Wednesday, June 09, 2010

`Man-Making Words'

In his “Editor’s Afterword” to the two Library of America volumes of Emerson’s Selected Essays, Lawrence Rosenwald notes that the journals are conventionally viewed as “primarily a literary quarry, a mine of rough material to be refined into finished products.” (The same understanding is applied to Thoreau’s journals.) Rosenwald then makes the audacious claim that Emerson’s journals should be understood as “a great work in themselves, a different kind of literary work perhaps: more intimate, conversational, spontaneous, aleatoric, and indecorous than the lectures and essays.”

Except for “aleatoric,” a fifty-cent word that stinks of graduate seminars and means nothing fancier than “characterized by chance,” Rosenwald’s conclusion is commendable. As beneficiaries of the Modernist project we’re comfortable with, or at least tolerant of, the fragmented, improvised and incomplete. We don’t reject out-of-hand the notion that a work written across half a century, guided only by the whims of its author, may be judged as “a great work.” Damion Searls, editor of The Journal 1837-1861, a recent selection from Thoreau’s life work, describes it as consisting of “a longish essay about the events of the day, day after day, month after 80- or 100- or 120-page month.” I would argue that Thoreau’s journal is his supreme artistic accomplishment and a foundational work of American literature, greater even than Emerson's, and comparable to Moby-Dick and Leaves of Grass.

Emerson writes in 1841:

“All writing is by the grace of God. People do not deserve to have good writing, they are so pleased with bad. In these sentences that you show me I can find no beauty, for I see death in every clause & every word. There is a fossil or a mummy character which pervades this book. The best sepulchres, the vastest catacombs, Thebes, & Cairo pyramids are sepulchres to me. I like gardens and nurseries. Give me initiative, spermatic prophesying man-making words.”

The words might have been Whitman’s, more than a decade before Leaves of Grass. The “you” and his book are unidentified by Emerson and Rosenwald but he’s still with us, fathering stillborn books. What I admire about the passage in particular is the way the pious first sentence in no way predicts what follows. What begins as a sermon turns abruptly into an artistic call to arms.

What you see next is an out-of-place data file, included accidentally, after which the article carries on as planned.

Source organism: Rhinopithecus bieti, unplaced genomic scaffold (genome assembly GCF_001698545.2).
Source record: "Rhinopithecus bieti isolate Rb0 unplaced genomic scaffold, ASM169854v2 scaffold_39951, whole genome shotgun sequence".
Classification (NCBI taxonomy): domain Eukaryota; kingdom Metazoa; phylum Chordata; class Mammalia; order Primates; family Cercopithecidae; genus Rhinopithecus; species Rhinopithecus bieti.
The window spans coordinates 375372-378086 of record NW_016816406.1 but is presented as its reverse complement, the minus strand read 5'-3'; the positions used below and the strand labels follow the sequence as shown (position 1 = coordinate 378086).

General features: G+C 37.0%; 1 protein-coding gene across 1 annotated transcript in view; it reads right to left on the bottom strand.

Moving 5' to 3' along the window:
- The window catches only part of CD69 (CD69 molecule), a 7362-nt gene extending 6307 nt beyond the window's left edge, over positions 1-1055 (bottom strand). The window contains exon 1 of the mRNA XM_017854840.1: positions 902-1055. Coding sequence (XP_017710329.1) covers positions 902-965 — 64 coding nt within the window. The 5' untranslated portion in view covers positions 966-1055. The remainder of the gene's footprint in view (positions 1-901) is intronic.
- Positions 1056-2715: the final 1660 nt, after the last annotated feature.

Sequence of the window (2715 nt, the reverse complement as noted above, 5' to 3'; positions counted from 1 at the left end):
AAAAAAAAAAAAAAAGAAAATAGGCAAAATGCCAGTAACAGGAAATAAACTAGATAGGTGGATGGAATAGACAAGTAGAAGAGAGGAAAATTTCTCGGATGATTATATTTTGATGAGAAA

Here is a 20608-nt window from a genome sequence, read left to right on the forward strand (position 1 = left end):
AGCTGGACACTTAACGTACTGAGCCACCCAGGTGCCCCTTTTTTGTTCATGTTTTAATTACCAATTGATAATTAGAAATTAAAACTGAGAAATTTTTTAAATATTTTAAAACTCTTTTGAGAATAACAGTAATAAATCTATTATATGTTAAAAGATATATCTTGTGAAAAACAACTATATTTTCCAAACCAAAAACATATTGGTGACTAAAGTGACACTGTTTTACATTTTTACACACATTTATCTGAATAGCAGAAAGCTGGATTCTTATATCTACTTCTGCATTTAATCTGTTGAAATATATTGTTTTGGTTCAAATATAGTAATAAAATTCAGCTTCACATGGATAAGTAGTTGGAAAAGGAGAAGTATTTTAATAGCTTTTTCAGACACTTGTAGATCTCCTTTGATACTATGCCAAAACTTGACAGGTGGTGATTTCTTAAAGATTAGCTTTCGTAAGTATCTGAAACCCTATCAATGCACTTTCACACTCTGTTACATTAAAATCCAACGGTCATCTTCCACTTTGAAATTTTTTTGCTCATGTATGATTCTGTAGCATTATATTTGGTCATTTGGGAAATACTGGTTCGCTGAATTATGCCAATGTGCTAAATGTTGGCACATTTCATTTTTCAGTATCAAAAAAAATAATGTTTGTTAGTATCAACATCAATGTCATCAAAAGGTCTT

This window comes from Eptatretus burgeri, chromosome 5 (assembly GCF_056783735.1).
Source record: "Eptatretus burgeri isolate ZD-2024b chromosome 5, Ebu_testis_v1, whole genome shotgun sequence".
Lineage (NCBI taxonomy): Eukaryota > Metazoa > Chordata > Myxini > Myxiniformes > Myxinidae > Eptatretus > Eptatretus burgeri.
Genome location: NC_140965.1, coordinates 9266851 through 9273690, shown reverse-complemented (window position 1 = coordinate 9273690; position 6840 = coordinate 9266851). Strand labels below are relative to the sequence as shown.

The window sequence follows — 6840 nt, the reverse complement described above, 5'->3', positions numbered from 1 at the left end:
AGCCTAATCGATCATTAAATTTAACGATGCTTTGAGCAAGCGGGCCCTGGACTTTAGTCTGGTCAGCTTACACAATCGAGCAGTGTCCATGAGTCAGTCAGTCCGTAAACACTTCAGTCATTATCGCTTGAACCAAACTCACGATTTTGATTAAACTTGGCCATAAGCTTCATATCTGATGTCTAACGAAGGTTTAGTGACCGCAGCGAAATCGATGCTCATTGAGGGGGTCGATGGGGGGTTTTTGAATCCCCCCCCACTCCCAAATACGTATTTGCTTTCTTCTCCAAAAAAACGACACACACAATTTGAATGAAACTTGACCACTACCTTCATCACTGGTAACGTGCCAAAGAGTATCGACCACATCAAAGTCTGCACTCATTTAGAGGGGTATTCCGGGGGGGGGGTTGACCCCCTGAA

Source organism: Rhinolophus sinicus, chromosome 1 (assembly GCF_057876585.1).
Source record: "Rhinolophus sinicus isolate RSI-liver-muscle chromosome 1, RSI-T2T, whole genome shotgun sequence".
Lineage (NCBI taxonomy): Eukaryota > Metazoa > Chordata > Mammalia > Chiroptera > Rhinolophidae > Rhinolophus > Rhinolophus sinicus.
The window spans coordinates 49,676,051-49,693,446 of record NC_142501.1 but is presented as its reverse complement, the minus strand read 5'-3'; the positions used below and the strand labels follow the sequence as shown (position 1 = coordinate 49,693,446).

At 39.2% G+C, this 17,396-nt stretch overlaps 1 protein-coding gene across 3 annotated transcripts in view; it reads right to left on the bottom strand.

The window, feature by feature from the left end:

Rosenwald describes Emerson’s journals as “intimate” and “spontaneous,” virtues that can turn heartbreaking:

“28 January 1842
Yesterday night at 15 minutes after eight my little Waldo ended his life.”

The second of the LoA volumes includes a photograph of this entry, the words written in Emerson’s clean hand at the top of an otherwise blank page, as though only silence can do justice to his grief. Five-year-old Waldo, Emerson’s oldest son, died of scarlet fever. Two weeks earlier Thoreau’s brother John had died of lockjaw. His son’s death damaged Emerson forever. On his deathbed in 1882 he’s reported to have said, “Oh that beautiful boy.” In the wake of Waldo’s death Emerson writes his best poem, “Threnody” (“I mourn / The darling who shall not return”) and the essay “Experience” in which he says:

“Grief too will make us idealists. In the death of my son, now more than two years ago, I seem to have lost a beautiful estate, -- no more. I cannot get it nearer to me.”

But the journal entries in the days following Waldo’s death, raw and unliterary in the sense of polish and formality, make even more painful reading. Often they read with an oddly modern unadorned directness:

“30 Jan What he looked upon is better, what he looked not upon is insignificant.”

Sometimes he neglects punctuation as though unable to complete his thoughts:

“Every tramper that ever tramped is abroad but the little feet are still
He gave up his little innocent breath like a bird”

“Sorrow makes us all children again destroys all differences of intellect The wisest knows nothing”

And this:

“It seems as if I ought to call upon the winds to describe my boy, my fast receding boy, a child of so large & generous a nature that I cannot paint him by specialties, as I might another.”

“My fast receding boy” are the most desolate words I’m able to imagine. If we must read them in the spirit of literary criticism, let’s turn the task over to Robert D. Richardson in First We Read Then We Write: Emerson on the Creative Process:

“Emerson’s interest is in the workshop phase, the birthing stage of art, not the museum moment, the embalming phase.”

1 comment:

William A. Sigler said...

Nice post, especially "we don't [thanks to 'the Modern project'] reject out-of-hand the notion that a work written across half a century, guided only by the whims of its author, may be judged as 'a great work.'"

Of the fragmentary and raw nature of Emerson's journals, it reminds me of what Rilke wrote in "The Notebooks of Malte Laurids Brigge," of the impossibility of becoming a poet without first experiencing everything there is to experience. It is experience, not feeling (which, as Rilke says, any five-year old child has), that catapults this from a private journal of grief to the undiscovered country of art.